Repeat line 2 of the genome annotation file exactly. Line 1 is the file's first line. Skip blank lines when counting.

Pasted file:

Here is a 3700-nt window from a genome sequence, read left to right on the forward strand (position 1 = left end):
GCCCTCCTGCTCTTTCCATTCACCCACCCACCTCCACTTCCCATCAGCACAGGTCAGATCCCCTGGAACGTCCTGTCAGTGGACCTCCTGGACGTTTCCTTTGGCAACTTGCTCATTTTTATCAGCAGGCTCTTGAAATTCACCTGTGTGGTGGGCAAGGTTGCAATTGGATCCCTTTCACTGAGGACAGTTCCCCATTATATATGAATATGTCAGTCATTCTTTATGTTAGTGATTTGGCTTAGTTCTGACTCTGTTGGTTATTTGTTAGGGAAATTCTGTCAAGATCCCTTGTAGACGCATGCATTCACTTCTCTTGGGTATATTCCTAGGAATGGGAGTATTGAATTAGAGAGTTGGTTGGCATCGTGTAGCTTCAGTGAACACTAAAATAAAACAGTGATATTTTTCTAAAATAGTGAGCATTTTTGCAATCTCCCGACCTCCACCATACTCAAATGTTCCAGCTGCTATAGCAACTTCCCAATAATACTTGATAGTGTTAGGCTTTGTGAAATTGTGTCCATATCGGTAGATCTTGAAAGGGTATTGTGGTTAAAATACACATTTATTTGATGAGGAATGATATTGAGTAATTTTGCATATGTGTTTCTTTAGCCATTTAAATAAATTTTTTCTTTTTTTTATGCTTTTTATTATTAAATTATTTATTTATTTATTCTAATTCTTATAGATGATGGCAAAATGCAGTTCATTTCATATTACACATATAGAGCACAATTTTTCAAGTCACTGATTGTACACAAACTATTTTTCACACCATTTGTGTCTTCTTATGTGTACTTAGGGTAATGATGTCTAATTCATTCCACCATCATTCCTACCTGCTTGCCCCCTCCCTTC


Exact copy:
GCCCTCCTGCTCTTTCCATTCACCCACCCACCTCCACTTCCCATCAGCACAGGTCAGATCCCCTGGAACGTCCTGTCAGTGGACCTCCTGGACGTTTCCTTTGGCAACTTGCTCATTTTTATCAGCAGGCTCTTGAAATTCACCTGTGTGGTGGGCAAGGTTGCAATTGGATCCCTTTCACTGAGGACAGTTCCCCATTATATATGAATATGTCAGTCATTCTTTATGTTAGTGATTTGGCTTAGTTCTGACTCTGTTGGTTATTTGTTAGGGAAATTCTGTCAAGATCCCTTGTAGACGCATGCATTCACTTCTCTTGGGTATATTCCTAGGAATGGGAGTATTGAATTAGAGAGTTGGTTGGCATCGTGTAGCTTCAGTGAACACTAAAATAAAACAGTGATATTTTTCTAAAATAGTGAGCATTTTTGCAATCTCCCGACCTCCACCATACTCAAATGTTCCAGCTGCTATAGCAACTTCCCAATAATACTTGATAGTGTTAGGCTTTGTGAAATTGTGTCCATATCGGTAGATCTTGAAAGGGTATTGTGGTTAAAATACACATTTATTTGATGAGGAATGATATTGAGTAATTTTGCATATGTGTTTCTTTAGCCATTTAAATAAATTTTTTCTTTTTTTTATGCTTTTTATTATTAAATTATTTATTTATTTATTCTAATTCTTATAGATGATGGCAAAATGCAGTTCATTTCATATTACACATATAGAGCACAATTTTTCAAGTCACTGATTGTACACAAACTATTTTTCACACCATTTGTGTCTTCTTATGTGTACTTAGGGTAATGATGTCTAATTCATTCCACCATCATTCCTACCTGCTTGCCCCCTCCCTTC